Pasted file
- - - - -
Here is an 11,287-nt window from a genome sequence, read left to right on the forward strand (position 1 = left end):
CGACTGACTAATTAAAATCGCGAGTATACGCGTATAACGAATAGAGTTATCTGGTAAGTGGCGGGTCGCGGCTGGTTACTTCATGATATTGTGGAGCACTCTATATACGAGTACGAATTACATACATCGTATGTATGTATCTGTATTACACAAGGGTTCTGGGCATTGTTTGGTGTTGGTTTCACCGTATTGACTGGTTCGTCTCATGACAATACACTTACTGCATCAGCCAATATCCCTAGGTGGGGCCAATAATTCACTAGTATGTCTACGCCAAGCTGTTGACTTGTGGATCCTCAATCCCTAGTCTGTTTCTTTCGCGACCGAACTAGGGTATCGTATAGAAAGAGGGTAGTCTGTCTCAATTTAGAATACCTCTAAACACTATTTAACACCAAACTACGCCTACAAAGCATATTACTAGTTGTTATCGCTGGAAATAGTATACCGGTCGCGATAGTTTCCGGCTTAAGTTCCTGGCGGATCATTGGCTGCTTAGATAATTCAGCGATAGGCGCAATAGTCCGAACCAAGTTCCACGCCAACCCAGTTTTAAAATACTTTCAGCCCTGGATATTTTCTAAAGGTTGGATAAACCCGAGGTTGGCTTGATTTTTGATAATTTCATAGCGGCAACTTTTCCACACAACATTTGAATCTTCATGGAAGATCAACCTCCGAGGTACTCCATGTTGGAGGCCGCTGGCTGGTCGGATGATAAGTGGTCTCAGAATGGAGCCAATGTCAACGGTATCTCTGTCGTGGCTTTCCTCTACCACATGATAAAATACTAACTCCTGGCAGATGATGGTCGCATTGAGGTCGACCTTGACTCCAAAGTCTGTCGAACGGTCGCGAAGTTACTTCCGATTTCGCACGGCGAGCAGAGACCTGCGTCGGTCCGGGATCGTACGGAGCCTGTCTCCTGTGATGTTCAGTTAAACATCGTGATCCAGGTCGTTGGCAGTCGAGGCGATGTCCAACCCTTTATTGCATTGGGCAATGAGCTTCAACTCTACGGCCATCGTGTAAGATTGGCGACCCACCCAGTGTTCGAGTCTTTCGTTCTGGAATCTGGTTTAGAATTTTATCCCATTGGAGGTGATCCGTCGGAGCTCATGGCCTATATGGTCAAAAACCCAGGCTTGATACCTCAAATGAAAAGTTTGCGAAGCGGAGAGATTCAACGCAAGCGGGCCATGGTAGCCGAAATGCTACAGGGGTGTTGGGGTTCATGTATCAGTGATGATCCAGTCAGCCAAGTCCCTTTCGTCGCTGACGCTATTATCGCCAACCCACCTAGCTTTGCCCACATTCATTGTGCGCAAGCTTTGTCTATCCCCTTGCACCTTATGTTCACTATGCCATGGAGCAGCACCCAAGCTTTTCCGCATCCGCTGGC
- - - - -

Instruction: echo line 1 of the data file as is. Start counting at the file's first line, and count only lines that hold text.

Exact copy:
Here is an 11,287-nt window from a genome sequence, read left to right on the forward strand (position 1 = left end):